Every Marian feast on the Church’s liturgical calendar has a direct link to Christ Jesus. For instance, the Feast of the Blessed Virgin Mary’s Assumption recognizes that she was assumed body and soul into heaven directly through her divine son’s power. But the Feast of the Annunciation heightens the Marian connections to the saving action of Christ, as those connections are undeniably clear and distinct in this feast.
Now when this blessed feast is celebrated, many people focus on the fiat, that yes, which our Blessed Mother gave to God. But Pope Francis in a homily a couple of years back reminds us of how truly earth-shaking this feast is:
“The passage from Luke’s Gospel [Luke 1:26-38] that we have heard tells us the decisive moment in history, the most revolutionary. It is a turbulent situation, everything changes, history turns upside down. It is difficult to preach about this passage. And when at Christmas or on the day of the Annunciation we profess the faith to say this mystery we kneel down. It is the moment that everything changes, everything, from the root.”
Indeed, history changed with this one moment. Not only did our Blessed Mother, the sole boast of our fallen human race, say yes to God at that instant, but our Lord Jesus was conceived in her womb. As we know scientifically that life begins at conception, we also celebrate on this day the Incarnation. It was here that God became man, and if you think about it, one could say in all fairness that our God was a tiny little zygote! He was tiny and vulnerable, he who created the entire universe, but condescended to enter into the same life cycle you and I have experienced out of his deep love for us and willingness to save us through his life, passion and death on the Cross.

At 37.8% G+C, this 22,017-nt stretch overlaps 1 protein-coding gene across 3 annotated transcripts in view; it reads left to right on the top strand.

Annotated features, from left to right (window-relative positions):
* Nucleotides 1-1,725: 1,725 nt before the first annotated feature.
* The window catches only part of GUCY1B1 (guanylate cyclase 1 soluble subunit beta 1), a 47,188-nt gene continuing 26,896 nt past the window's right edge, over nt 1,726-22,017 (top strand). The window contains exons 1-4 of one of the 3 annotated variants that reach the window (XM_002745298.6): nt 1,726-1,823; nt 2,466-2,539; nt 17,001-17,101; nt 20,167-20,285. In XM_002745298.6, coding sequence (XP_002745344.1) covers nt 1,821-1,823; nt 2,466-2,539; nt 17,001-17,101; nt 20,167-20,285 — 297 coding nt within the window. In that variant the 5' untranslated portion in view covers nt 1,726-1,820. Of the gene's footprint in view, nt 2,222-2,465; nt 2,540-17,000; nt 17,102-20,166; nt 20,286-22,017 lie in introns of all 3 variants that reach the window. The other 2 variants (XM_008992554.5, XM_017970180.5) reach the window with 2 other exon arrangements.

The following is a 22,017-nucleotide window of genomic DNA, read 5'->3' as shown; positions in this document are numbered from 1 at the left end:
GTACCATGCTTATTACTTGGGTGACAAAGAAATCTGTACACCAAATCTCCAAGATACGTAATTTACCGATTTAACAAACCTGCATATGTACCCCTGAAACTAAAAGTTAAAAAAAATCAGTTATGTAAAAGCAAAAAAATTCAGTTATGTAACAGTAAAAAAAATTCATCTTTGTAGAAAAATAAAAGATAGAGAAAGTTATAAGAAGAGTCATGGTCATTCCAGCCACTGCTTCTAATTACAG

An Unforgettable Moment
The vulnerability that started in the Blessed Virgin’s womb was fully realized on the Cross when he gave his all for our sake. In light of this, it’s no wonder then that the feasts of Good Friday and the Annunciation are intricately linked, and give us a clue as to why we celebrate the Annunciation on March 25. The reason is much deeper than the mere fact that March 25 is nine months before Christmas Day.
Just a few years ago, the entire Church experienced this close link between the two feasts of the Annunciation and Good Friday. In 2016, Good Friday and the Annunciation both fell on the same day. This rare convergence of the two dates may never occur in our lifetimes again, the next aligning of the calendar being during Holy Week of 2157! Nowhere else was this convergence more pronounced than within the Byzantine Rite. I was fortunate to participate in the Divine Liturgy at a local Ruthenian Catholic parish and is still (and will be) the only time I’ve been able to participate in the Holy Sacrifice on a Good Friday. The experience was truly otherworldly, and taking in the heavenly Liturgy that was all around us was an unforgettable moment.
Why March 25?
The usual liturgy said for Good Friday is combined with the Divine Liturgy for the Annunciation when this rare occurrence happens. So the priest, deacons, and altar servers all came out at the beginning wearing blue vestments for the Marian feast (yes, blue is a liturgical color in the Byzantine Rite), but started off by saying the Vespers for Good Friday, with some portions reflecting the feast of the Annunciation also. For instance, one of the prayers chanted recalls the moment of the Incarnation: